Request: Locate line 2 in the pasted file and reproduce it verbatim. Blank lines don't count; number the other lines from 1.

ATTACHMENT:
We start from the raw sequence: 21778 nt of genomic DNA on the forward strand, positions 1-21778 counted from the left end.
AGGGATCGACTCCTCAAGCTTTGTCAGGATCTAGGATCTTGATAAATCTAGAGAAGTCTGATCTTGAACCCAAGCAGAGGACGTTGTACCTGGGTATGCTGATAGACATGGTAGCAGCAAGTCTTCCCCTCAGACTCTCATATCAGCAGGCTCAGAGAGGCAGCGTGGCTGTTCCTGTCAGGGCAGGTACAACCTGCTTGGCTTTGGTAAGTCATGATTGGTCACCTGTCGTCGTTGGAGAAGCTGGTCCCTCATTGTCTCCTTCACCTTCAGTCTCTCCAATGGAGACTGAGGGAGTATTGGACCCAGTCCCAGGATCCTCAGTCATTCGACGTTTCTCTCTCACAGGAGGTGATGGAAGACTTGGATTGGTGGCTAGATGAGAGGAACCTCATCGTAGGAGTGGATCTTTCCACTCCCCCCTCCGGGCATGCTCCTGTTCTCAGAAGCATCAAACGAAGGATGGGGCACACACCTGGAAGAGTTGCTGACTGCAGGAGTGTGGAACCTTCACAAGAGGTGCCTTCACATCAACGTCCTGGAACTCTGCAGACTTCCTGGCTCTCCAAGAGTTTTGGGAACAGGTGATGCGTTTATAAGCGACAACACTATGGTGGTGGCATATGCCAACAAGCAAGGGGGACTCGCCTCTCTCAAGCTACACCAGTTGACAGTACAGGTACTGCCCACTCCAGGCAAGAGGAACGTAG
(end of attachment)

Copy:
AGGGATCGACTCCTCAAGCTTTGTCAGGATCTAGGATCTTGATAAATCTAGAGAAGTCTGATCTTGAACCCAAGCAGAGGACGTTGTACCTGGGTATGCTGATAGACATGGTAGCAGCAAGTCTTCCCCTCAGACTCTCATATCAGCAGGCTCAGAGAGGCAGCGTGGCTGTTCCTGTCAGGGCAGGTACAACCTGCTTGGCTTTGGTAAGTCATGATTGGTCACCTGTCGTCGTTGGAGAAGCTGGTCCCTCATTGTCTCCTTCACCTTCAGTCTCTCCAATGGAGACTGAGGGAGTATTGGACCCAGTCCCAGGATCCTCAGTCATTCGACGTTTCTCTCTCACAGGAGGTGATGGAAGACTTGGATTGGTGGCTAGATGAGAGGAACCTCATCGTAGGAGTGGATCTTTCCACTCCCCCCTCCGGGCATGCTCCTGTTCTCAGAAGCATCAAACGAAGGATGGGGCACACACCTGGAAGAGTTGCTGACTGCAGGAGTGTGGAACCTTCACAAGAGGTGCCTTCACATCAACGTCCTGGAACTCTGCAGACTTCCTGGCTCTCCAAGAGTTTTGGGAACAGGTGATGCGTTTATAAGCGACAACACTATGGTGGTGGCATATGCCAACAAGCAAGGGGGACTCGCCTCTCTCAAGCTACACCAGTTGACAGTACAGGTACTGCCCACTCCAGGCAAGAGGAACGTAG